Ugandan mother2The Baby Babble Project

In the Baby Babble Project, we focused on communication and social development of children in their first two years of life. We would like to understand how infants start to communicate and interact with others, particularly how they develop the ability to share attention with others. Sharing attention about objects or events is a key skill for children to develop as it is important for language learning, cooperation and successful social interactions.

In the past, research in this area has mostly focused on children in Western cultures. This means we currently have a very biased view of what factors help joint attention and social skills develop in infants and how joint attention helps later social and communicative skills to emerge. Although we expect children of different cultures to ultimately develop similar skills –  how they get there could differ greatly across cultures.

pexels-photo-459953-e1516796165435.jpegOur ‘Baby Babble’ project therefore involved studying the development of infants in the UK and in Uganda. We followed the infants for the first two years of their lives and tried to understand how their different cultural environments might influence their social development. Being able to witness this important period of their lives is a truly wonderful opportunity for us and we are very thankful for all mothers who made this possible!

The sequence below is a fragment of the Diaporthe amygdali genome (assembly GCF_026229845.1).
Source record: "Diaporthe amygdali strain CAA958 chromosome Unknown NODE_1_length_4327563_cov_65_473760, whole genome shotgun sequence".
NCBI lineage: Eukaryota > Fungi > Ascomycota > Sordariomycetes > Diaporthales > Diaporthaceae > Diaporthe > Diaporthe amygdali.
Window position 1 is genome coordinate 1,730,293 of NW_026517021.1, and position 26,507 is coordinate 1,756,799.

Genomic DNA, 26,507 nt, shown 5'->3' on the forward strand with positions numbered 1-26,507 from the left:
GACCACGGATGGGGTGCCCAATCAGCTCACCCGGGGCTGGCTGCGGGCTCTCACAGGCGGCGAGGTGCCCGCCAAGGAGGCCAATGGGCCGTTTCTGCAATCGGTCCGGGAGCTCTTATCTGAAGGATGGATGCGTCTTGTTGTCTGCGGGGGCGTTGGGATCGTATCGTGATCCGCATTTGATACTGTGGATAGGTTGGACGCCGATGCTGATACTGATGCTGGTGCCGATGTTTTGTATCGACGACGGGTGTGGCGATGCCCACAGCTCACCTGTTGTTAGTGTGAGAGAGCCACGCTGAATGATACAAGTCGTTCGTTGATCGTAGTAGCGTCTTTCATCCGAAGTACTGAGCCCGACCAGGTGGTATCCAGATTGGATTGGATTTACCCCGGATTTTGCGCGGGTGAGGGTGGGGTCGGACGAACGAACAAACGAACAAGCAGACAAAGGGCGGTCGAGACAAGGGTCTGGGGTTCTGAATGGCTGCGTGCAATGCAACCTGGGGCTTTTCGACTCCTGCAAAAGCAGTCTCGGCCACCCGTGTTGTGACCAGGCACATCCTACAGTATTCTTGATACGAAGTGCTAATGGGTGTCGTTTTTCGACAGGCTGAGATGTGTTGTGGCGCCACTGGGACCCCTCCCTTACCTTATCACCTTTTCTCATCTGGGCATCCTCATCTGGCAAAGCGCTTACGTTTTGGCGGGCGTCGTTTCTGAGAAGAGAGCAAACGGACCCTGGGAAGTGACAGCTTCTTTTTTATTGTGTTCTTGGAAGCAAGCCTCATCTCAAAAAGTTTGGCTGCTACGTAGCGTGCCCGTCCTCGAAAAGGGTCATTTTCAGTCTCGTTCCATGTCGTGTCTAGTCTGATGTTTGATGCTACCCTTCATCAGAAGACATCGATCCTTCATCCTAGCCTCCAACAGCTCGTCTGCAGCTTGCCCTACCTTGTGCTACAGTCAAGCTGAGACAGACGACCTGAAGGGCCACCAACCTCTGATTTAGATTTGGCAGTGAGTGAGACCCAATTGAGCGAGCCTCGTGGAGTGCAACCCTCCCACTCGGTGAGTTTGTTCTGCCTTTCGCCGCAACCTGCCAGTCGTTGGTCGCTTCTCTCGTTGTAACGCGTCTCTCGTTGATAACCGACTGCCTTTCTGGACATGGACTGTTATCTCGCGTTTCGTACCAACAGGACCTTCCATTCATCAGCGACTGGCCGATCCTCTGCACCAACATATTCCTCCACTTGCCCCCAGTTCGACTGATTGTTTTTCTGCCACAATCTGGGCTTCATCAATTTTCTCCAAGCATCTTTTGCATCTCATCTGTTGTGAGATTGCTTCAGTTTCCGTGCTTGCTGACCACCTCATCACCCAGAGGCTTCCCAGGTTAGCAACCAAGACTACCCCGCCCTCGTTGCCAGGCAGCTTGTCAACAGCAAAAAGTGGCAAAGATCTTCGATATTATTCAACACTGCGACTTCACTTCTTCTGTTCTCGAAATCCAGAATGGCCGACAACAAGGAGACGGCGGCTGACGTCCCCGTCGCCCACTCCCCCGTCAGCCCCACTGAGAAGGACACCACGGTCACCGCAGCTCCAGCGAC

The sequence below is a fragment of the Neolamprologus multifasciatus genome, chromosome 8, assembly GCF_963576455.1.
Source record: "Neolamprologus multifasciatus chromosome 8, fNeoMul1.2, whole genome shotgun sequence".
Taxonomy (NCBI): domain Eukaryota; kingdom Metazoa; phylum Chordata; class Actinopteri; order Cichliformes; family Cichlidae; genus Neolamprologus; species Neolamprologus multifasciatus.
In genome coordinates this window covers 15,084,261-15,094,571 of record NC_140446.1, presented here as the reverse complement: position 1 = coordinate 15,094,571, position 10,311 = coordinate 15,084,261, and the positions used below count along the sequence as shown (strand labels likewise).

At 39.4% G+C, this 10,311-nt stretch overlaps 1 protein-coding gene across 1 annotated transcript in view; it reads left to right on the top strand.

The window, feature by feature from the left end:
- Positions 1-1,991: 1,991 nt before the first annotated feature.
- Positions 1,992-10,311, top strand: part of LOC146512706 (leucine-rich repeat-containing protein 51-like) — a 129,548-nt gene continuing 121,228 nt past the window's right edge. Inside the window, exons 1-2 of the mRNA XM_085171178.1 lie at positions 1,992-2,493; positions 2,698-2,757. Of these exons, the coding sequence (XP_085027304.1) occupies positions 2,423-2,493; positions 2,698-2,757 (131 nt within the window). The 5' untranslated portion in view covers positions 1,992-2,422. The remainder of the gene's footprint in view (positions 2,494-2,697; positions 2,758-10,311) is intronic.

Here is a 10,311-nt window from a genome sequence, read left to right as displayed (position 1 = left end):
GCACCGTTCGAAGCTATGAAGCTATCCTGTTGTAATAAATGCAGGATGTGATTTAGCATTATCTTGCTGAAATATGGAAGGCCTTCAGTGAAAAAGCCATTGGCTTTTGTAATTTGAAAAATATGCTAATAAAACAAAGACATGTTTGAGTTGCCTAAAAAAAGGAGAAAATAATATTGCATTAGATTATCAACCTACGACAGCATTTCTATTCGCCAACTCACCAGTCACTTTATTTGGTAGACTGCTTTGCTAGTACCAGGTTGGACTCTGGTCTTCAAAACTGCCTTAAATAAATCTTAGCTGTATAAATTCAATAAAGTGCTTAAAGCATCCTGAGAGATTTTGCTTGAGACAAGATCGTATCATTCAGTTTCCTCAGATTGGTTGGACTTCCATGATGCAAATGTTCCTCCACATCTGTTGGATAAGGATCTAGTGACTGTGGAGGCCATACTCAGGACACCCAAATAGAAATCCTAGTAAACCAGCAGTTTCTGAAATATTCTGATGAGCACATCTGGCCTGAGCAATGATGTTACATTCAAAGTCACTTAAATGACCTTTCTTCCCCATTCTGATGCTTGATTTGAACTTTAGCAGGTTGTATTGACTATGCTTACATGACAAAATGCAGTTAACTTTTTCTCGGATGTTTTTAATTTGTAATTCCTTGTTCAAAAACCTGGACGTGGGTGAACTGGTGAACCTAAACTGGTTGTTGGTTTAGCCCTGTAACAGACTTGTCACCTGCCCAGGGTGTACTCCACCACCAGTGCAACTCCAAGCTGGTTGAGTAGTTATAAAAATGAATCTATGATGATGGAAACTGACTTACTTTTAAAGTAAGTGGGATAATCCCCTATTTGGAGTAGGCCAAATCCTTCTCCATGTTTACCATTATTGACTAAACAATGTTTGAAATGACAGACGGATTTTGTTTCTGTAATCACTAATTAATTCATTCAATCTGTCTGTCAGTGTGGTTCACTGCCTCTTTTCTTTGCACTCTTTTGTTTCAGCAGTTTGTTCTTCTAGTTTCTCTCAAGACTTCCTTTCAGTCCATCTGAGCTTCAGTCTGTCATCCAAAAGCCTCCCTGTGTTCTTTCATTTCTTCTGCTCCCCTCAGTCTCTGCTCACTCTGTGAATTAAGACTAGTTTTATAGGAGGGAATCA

This project is funded by a European Research Council grant to Professor Katie Slocombe.

The Babble Buddies Project

pexels-pavel-danilyuk-8421987Our Babble Buddies Project is an extension of the Baby Babble project. Here, we want to understand what motivates children to behave how they “should” behave, and how this helps to explain the development of children’s desire to help and share with others.

All societies follow “social norms”, which are social rules about how we “should” and “should not” behave. Many of these social norms concern “prosocial behaviours” such as helping and sharing with others. However, different societies often follow different norms! This means that children must somehow learn the norms of their society, and develop the motivation to follow those norms, if they are to become accepted members of their communities. Working with children from both the UK and Uganda is an exciting way for us to learn more about these aspects of children’s social development.

Part of this project will also be trying to understand how children’s behaviour and abilities during infancy might explain social behaviour at 3 to 5 years of age, as we will be able to link infancy data collected during the Baby Babble project with data collected earlier during the Babble Buddies project.

The Babble Buddies project is funded by a Leverhulme grant awarded to Dr. Bailey House.